While many categories of advertisers—such as travel and movies—pulled back on placing inventory this year due to the pandemic, streaming services significantly upped their spends, reports ad and promo measurement firm iSpot.TV.
In total, streamers spent an estimated $1 billion on TV ads, compared to $328 million just a year ago. That makes streaming services the largest television advertiser thus far in 2020. That said, this year has seen the launch of several new streamers, including HBO Max, Peacock and Quibi, which is shutting down after less than seven months in business.
Amazon led the pack, spending nearly $170 million on TV ads in the first half of 2020. Media companies such as Disney and NBC who own broadcast and cable networks used billions of ad impressions on those networks to promote such streaming services as Disney+, Hulu, ESPN+ and Peacock. Combined, Hulu and Disney+ spent nearly $280 million on TV advertising in the first half of the year. Adding in ESPN+, which spent $32.4 million, Disney is actually the largest streaming advertiser, topping $300 million across all three of its streaming platforms.
Apple TV+ came in fourth at nearly $105 million, with ViacomCBS-owned CBS All Access far behind in fifth and spending almost half that at about $54 million. Ill-fated Quibi spent nearly $41 million to launch, an effort that ultimately failed.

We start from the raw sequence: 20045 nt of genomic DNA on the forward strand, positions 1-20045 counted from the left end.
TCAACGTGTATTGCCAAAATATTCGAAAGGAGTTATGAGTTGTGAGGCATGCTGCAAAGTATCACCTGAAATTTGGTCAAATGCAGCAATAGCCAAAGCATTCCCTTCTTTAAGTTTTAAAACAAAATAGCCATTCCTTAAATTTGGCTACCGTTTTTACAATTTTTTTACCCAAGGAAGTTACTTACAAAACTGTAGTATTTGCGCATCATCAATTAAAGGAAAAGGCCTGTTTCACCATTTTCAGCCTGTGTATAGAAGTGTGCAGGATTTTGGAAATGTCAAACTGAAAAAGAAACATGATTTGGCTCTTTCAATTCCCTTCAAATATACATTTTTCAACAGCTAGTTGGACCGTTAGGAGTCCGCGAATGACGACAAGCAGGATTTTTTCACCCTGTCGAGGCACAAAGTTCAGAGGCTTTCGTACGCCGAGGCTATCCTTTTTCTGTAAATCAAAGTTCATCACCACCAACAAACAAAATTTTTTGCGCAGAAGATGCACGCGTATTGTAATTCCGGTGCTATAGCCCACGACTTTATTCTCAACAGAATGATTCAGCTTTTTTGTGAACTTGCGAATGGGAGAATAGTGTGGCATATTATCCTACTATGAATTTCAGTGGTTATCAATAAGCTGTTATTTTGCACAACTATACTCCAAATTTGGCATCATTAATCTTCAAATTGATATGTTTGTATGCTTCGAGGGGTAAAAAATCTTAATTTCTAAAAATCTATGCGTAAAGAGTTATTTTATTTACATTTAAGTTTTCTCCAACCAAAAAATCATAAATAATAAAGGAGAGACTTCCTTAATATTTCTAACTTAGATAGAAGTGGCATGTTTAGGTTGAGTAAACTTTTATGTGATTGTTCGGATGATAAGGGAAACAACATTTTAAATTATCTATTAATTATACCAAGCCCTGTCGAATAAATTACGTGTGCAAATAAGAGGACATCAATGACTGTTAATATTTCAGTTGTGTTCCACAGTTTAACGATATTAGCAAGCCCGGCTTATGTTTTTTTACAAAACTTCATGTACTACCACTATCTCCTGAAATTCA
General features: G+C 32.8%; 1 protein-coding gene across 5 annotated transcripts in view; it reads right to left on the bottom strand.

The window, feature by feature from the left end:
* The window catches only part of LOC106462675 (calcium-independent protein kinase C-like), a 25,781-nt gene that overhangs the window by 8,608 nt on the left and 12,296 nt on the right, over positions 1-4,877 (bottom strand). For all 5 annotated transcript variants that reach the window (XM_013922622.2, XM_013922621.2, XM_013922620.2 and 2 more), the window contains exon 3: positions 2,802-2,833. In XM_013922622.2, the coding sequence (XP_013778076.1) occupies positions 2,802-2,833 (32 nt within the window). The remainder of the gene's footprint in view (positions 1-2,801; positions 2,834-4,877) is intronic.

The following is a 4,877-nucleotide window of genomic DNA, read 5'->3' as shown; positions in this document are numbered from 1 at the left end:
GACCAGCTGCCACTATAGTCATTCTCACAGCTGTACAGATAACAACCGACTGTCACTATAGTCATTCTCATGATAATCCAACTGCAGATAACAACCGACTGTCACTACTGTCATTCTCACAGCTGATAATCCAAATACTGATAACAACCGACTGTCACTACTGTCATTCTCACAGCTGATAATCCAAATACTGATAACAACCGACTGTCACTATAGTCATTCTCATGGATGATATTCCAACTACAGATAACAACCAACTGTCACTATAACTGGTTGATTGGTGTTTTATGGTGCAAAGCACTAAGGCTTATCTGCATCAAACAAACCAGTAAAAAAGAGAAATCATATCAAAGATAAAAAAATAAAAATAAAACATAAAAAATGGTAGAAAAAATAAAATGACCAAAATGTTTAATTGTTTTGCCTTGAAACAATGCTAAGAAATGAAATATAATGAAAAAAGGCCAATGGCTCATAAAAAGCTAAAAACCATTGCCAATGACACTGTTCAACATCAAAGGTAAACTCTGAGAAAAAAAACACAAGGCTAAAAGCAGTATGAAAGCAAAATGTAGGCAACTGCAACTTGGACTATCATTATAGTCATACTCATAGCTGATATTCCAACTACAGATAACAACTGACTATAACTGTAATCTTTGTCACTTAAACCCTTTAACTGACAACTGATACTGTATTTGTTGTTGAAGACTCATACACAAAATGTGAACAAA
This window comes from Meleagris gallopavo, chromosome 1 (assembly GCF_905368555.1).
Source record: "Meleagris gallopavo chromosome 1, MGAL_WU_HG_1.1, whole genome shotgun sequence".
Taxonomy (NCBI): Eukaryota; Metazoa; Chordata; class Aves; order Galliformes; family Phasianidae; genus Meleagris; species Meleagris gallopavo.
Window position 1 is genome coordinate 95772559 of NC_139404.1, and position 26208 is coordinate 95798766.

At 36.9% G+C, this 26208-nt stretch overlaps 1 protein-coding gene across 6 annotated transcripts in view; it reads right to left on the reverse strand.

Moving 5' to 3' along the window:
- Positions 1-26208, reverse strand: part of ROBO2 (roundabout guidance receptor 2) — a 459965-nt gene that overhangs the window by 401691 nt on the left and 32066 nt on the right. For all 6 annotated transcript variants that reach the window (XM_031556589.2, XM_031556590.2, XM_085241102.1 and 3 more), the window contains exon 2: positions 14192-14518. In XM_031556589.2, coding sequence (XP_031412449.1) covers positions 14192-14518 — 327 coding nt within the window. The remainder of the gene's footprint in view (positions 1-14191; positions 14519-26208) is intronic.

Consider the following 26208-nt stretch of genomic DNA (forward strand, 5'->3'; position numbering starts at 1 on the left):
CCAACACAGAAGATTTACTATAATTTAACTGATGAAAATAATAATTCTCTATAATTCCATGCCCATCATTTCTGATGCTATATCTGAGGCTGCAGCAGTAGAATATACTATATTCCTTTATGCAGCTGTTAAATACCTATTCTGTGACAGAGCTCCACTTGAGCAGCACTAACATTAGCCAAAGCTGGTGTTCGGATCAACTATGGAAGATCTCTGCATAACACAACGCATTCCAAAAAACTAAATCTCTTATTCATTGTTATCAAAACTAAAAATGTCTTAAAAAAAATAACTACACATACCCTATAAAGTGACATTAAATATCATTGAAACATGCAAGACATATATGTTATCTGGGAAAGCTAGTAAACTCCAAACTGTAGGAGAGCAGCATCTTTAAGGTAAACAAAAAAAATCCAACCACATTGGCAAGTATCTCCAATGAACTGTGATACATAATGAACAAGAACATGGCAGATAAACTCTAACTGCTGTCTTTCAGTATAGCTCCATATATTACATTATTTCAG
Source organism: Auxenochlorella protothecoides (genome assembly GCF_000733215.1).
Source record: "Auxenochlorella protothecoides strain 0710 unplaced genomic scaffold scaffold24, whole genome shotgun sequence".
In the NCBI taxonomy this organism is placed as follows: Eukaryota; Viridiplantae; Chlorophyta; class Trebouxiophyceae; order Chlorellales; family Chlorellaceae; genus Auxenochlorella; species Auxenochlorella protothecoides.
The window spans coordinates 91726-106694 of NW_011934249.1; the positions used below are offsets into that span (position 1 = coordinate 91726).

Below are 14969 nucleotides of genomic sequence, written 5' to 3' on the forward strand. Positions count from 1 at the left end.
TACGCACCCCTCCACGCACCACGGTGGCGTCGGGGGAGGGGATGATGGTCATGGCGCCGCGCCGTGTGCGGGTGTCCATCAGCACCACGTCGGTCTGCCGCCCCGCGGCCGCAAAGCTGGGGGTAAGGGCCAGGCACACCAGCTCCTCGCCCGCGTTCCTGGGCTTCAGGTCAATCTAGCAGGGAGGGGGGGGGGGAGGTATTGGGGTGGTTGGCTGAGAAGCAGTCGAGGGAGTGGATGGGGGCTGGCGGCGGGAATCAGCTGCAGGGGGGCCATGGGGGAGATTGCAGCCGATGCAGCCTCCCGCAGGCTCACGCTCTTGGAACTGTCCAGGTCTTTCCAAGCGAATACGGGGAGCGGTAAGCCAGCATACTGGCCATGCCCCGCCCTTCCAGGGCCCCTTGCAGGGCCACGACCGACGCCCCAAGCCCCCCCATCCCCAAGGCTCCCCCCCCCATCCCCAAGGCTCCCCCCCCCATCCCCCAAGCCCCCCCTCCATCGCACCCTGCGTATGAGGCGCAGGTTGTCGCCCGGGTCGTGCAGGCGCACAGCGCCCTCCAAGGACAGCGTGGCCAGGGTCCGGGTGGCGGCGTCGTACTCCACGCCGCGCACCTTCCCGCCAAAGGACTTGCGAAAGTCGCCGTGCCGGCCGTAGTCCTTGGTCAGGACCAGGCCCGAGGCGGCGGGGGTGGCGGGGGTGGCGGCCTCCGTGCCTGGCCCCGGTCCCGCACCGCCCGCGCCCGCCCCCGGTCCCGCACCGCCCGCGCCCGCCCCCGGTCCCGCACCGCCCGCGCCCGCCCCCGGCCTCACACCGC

Interestingly, the largest streamer, Netflix, didn’t even make the top-ten in terms of spending on advertising, and in fact pulled back its TV spending by almost 18% in the first half of 2020 compared to one year ago. Instead, Netflix is trying other tactics to market its wares, including offering some movies and series for free to non-subscribers. Netflix also heavily relies on social-media platforms such as Facebook and YouTube where it had 6.2 billion and 4.7 billion video views, respectively.
Besides TV and social media, streaming services also are advertising on podcasts, according to eMarketer, with Peacock, Quibi and Hulu the biggest spenders on podcast platforms.
READ MORE: EMarketer